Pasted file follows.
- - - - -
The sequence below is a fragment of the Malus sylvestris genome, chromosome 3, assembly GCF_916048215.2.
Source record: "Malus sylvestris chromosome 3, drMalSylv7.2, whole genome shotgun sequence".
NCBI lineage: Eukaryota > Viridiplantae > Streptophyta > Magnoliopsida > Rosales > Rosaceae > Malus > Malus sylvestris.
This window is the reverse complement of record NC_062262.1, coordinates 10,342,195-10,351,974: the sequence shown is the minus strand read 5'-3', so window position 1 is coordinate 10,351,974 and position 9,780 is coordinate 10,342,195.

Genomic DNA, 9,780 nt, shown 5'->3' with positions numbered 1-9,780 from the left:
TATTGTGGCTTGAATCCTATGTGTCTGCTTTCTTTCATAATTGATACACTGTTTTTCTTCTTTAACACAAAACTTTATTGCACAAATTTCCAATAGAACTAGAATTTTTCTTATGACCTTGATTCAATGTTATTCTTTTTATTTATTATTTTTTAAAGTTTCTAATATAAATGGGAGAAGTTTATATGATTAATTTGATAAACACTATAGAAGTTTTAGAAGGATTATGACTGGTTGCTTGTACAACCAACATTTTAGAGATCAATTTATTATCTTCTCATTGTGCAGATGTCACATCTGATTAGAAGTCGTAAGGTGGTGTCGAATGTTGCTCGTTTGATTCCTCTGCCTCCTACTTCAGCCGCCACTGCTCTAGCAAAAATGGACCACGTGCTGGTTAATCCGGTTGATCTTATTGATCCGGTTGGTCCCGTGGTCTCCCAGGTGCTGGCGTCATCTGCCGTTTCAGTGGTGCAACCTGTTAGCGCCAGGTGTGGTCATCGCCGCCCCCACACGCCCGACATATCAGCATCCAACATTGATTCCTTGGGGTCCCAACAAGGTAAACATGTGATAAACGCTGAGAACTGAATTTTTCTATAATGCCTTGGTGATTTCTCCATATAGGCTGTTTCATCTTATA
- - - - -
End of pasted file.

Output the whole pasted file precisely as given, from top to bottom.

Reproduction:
The sequence below is a fragment of the Malus sylvestris genome, chromosome 3, assembly GCF_916048215.2.
Source record: "Malus sylvestris chromosome 3, drMalSylv7.2, whole genome shotgun sequence".
NCBI lineage: Eukaryota > Viridiplantae > Streptophyta > Magnoliopsida > Rosales > Rosaceae > Malus > Malus sylvestris.
This window is the reverse complement of record NC_062262.1, coordinates 10,342,195-10,351,974: the sequence shown is the minus strand read 5'-3', so window position 1 is coordinate 10,351,974 and position 9,780 is coordinate 10,342,195.

Genomic DNA, 9,780 nt, shown 5'->3' with positions numbered 1-9,780 from the left:
TATTGTGGCTTGAATCCTATGTGTCTGCTTTCTTTCATAATTGATACACTGTTTTTCTTCTTTAACACAAAACTTTATTGCACAAATTTCCAATAGAACTAGAATTTTTCTTATGACCTTGATTCAATGTTATTCTTTTTATTTATTATTTTTTAAAGTTTCTAATATAAATGGGAGAAGTTTATATGATTAATTTGATAAACACTATAGAAGTTTTAGAAGGATTATGACTGGTTGCTTGTACAACCAACATTTTAGAGATCAATTTATTATCTTCTCATTGTGCAGATGTCACATCTGATTAGAAGTCGTAAGGTGGTGTCGAATGTTGCTCGTTTGATTCCTCTGCCTCCTACTTCAGCCGCCACTGCTCTAGCAAAAATGGACCACGTGCTGGTTAATCCGGTTGATCTTATTGATCCGGTTGGTCCCGTGGTCTCCCAGGTGCTGGCGTCATCTGCCGTTTCAGTGGTGCAACCTGTTAGCGCCAGGTGTGGTCATCGCCGCCCCCACACGCCCGACATATCAGCATCCAACATTGATTCCTTGGGGTCCCAACAAGGTAAACATGTGATAAACGCTGAGAACTGAATTTTTCTATAATGCCTTGGTGATTTCTCCATATAGGCTGTTTCATCTTATA